My front door is a ranchslider, so when two women knocked on it yesterday I could see they were missionaries. I answered it anyway, and let the one who did the talking give her spiel.
I told her I thought Seventh Day Adventists were evil with all their rubbish talk of the end of the world going around frightening vulnerable people.
“We’re Jehovah’s Witnesses,” she said.
I laughed, but I was losing already, so I couldn’t let her go.
“They’re just as bad,” I said. (So much for being master of the brilliant comeback.)
“Why do you think that,” she asked, sounding like she was really interested in what I had to say. Her head was tilted to the side and everything.
I talked about this wonderful world we have being divided by religious people, and we didn’t need belief in a supernatural being. I wasn’t at my best – it was still morning after all, and I wasn’t prepared – so I’m afraid I can’t say I gave a brilliant argument for atheism. I made my point though.
And you’ll never guess what she said next. <— That was sarcasm, because I bet you can.
“Have you had a bad experience?”
Classic! Now this has never actually happened to me in real life. It’s happened on Twitter, but not in the real world. It was quite cool actually to be able to tell her that I’d never had a bad experience with religion, that many of the people I loved were religious, and that my decision had nothing to do with any negative occurrence in my life.
That surprised her, and although she did her best to hide it, she clearly didn’t really believe me. We continued to chat, and every argument she came up with I was able to counter. There was quite a bit about how do you know what is right, and who decides what is right without the Bible. She conceded every point I made, but at the end still said we needed the Bible to tell us what’s right. It was very frustrating.
“You’ve obviously read the Bible, and know it well,” she said. “Why is that?”
I told her I thought everybody should read it as it’s an extremely important book in our culture, (More barely concealed amazement) that a lot of the sayings we use everyday came from the Bible, and many words became part of our language via the Bible.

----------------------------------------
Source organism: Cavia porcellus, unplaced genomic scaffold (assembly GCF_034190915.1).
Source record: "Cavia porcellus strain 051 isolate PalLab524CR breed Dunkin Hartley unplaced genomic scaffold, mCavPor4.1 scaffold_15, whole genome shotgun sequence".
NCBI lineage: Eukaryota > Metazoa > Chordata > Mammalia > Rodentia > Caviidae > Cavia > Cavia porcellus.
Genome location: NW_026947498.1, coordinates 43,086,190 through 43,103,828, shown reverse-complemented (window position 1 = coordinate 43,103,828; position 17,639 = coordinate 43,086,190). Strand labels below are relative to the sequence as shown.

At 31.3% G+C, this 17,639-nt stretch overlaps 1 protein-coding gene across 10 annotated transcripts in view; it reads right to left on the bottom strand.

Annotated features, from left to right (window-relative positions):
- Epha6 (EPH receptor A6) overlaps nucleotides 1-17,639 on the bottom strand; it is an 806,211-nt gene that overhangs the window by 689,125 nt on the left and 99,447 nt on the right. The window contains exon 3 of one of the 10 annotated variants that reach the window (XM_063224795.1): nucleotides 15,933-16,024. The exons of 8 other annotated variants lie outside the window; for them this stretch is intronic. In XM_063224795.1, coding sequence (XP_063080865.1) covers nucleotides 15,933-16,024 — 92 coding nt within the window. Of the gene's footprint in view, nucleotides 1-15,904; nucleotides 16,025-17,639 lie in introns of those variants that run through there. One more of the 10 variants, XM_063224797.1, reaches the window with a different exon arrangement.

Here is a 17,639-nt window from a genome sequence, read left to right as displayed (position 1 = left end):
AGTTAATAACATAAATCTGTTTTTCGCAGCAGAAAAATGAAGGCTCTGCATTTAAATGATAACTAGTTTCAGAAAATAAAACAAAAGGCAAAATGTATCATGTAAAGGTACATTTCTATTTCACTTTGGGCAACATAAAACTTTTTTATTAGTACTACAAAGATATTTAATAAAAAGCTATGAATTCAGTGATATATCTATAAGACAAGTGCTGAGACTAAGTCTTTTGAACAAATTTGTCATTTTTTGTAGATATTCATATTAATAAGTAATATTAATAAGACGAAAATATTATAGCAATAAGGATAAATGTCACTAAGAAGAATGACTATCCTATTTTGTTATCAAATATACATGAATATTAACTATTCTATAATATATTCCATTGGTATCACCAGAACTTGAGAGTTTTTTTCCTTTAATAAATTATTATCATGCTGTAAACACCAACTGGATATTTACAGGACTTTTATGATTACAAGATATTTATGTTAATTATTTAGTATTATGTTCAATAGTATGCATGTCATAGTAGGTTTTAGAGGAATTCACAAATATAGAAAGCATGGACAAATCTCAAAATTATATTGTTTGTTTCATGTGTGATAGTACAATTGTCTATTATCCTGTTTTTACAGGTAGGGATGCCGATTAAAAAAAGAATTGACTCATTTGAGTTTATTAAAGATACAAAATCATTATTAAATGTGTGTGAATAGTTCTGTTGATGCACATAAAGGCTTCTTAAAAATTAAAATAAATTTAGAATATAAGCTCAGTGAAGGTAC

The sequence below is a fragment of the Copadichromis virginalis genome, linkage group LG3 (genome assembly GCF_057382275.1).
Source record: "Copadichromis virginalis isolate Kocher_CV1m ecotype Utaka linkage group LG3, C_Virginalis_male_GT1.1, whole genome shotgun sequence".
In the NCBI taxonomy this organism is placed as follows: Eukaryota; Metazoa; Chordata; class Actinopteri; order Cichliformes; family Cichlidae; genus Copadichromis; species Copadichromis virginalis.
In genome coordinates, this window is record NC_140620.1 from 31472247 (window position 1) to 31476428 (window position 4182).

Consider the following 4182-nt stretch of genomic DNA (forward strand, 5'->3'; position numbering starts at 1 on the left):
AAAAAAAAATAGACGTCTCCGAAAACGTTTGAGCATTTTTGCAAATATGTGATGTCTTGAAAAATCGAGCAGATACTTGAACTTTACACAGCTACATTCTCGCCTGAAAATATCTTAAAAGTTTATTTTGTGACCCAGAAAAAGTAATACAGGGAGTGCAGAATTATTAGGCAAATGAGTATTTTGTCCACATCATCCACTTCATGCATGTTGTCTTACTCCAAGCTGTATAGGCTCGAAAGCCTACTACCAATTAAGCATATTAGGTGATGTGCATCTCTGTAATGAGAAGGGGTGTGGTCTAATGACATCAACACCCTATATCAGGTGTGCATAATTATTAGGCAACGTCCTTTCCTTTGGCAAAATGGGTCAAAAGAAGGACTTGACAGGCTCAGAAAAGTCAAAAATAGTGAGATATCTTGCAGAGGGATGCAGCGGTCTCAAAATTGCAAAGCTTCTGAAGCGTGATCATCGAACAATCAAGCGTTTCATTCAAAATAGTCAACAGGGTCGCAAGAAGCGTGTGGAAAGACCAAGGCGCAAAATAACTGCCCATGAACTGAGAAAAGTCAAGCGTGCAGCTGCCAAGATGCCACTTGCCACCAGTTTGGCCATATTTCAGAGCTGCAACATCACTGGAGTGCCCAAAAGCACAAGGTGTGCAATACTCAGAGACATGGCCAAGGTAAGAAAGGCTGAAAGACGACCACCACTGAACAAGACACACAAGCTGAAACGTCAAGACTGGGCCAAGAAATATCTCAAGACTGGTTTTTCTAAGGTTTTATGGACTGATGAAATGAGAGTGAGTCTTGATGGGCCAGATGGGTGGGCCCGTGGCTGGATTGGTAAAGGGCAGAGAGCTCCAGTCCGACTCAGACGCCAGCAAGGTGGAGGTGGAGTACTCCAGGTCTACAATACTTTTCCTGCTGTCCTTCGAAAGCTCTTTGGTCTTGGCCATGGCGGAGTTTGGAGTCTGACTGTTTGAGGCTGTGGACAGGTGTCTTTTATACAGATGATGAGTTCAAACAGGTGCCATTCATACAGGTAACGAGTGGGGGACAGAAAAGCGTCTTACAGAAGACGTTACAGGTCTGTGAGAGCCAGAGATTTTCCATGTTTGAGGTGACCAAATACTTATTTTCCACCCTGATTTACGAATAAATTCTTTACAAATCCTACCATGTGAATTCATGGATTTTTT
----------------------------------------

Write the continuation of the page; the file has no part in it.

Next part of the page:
Throughout our conversation so far she was having trouble with her right eye, and it was obviously very uncomfortable and distracting for her. She seemed to have got some mascara in it, though I couldn’t see it when I looked for it. So at this point I went and got my makeup wipes. I invited them both in and we sat at the dining table while she fixed her eye, and we continued talking.
The conversation turned to evolution – she asked me if I believed we evolved or were created. I told her (naturally) that I thought we’d evolved – that I accepted the scientific evidence for that.
“You know,” she opined, “there’s actually a lot more evidence that we were created.”
“No,” I said, “there isn’t. There’s a lot more evidence that we evolved, and only someone who doesn’t understand evolution could possibly say otherwise.”
“There are some scientists who’ve come to believe in God and accept that we were created after looking at the evidence for a creator.”
“Yes, there are. but most don’t. The vast majority of scientists accept evolution.”
And so we went back and forth for a bit, and she (who did tell me her name just before she left, but I’ve never been good at remembering names) moved onto Adam and the Garden of Eden. She talked about how Adam had sinned by eating the tree that God had told him not to, and so we all inherited that sin. That gave me a heap of scope of course.
I started by using an argument I’ve heard Dave Silverman of American Atheists use: God is omniscient, he knows everything, so by putting that tree in the Garden of Eden he knew Adam would eat from it. He set him up. It was all down to God. Adam didn’t even know what sin was, and he hadn’t been told the consequences, but God did know so it was his fault, not Adam’s.
That one actually hit home. Yes, I know, she’ll chat about it with her coreligionists and they will come up with a reason why it’s not God’s fault, but I had a moment.